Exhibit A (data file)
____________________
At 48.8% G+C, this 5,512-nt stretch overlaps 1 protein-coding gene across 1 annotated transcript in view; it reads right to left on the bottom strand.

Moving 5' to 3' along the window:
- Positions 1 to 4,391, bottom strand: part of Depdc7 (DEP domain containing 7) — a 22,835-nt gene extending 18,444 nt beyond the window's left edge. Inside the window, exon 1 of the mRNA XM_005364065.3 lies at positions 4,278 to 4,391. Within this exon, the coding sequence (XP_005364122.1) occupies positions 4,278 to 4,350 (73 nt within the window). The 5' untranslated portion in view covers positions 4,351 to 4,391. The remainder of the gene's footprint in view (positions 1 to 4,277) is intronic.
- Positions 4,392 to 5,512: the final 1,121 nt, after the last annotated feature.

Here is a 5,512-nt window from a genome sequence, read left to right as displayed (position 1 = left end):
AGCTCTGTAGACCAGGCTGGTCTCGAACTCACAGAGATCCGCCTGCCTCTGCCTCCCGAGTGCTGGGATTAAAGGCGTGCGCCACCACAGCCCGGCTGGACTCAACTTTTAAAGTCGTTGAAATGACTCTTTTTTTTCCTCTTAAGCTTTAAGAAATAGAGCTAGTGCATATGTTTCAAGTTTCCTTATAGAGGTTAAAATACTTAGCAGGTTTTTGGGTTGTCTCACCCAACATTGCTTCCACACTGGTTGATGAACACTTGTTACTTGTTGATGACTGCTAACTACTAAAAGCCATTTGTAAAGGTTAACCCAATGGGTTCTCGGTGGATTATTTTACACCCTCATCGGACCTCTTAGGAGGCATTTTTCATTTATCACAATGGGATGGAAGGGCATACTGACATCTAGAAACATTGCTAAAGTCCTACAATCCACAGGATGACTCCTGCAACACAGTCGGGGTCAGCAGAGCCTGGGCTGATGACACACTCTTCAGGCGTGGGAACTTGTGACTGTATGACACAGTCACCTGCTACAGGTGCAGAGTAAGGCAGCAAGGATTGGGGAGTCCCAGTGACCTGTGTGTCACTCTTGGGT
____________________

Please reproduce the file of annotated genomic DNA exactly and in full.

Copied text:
At 48.8% G+C, this 5,512-nt stretch overlaps 1 protein-coding gene across 1 annotated transcript in view; it reads right to left on the bottom strand.

Moving 5' to 3' along the window:
- Positions 1 to 4,391, bottom strand: part of Depdc7 (DEP domain containing 7) — a 22,835-nt gene extending 18,444 nt beyond the window's left edge. Inside the window, exon 1 of the mRNA XM_005364065.3 lies at positions 4,278 to 4,391. Within this exon, the coding sequence (XP_005364122.1) occupies positions 4,278 to 4,350 (73 nt within the window). The 5' untranslated portion in view covers positions 4,351 to 4,391. The remainder of the gene's footprint in view (positions 1 to 4,277) is intronic.
- Positions 4,392 to 5,512: the final 1,121 nt, after the last annotated feature.

Here is a 5,512-nt window from a genome sequence, read left to right as displayed (position 1 = left end):
AGCTCTGTAGACCAGGCTGGTCTCGAACTCACAGAGATCCGCCTGCCTCTGCCTCCCGAGTGCTGGGATTAAAGGCGTGCGCCACCACAGCCCGGCTGGACTCAACTTTTAAAGTCGTTGAAATGACTCTTTTTTTTCCTCTTAAGCTTTAAGAAATAGAGCTAGTGCATATGTTTCAAGTTTCCTTATAGAGGTTAAAATACTTAGCAGGTTTTTGGGTTGTCTCACCCAACATTGCTTCCACACTGGTTGATGAACACTTGTTACTTGTTGATGACTGCTAACTACTAAAAGCCATTTGTAAAGGTTAACCCAATGGGTTCTCGGTGGATTATTTTACACCCTCATCGGACCTCTTAGGAGGCATTTTTCATTTATCACAATGGGATGGAAGGGCATACTGACATCTAGAAACATTGCTAAAGTCCTACAATCCACAGGATGACTCCTGCAACACAGTCGGGGTCAGCAGAGCCTGGGCTGATGACACACTCTTCAGGCGTGGGAACTTGTGACTGTATGACACAGTCACCTGCTACAGGTGCAGAGTAAGGCAGCAAGGATTGGGGAGTCCCAGTGACCTGTGTGTCACTCTTGGGT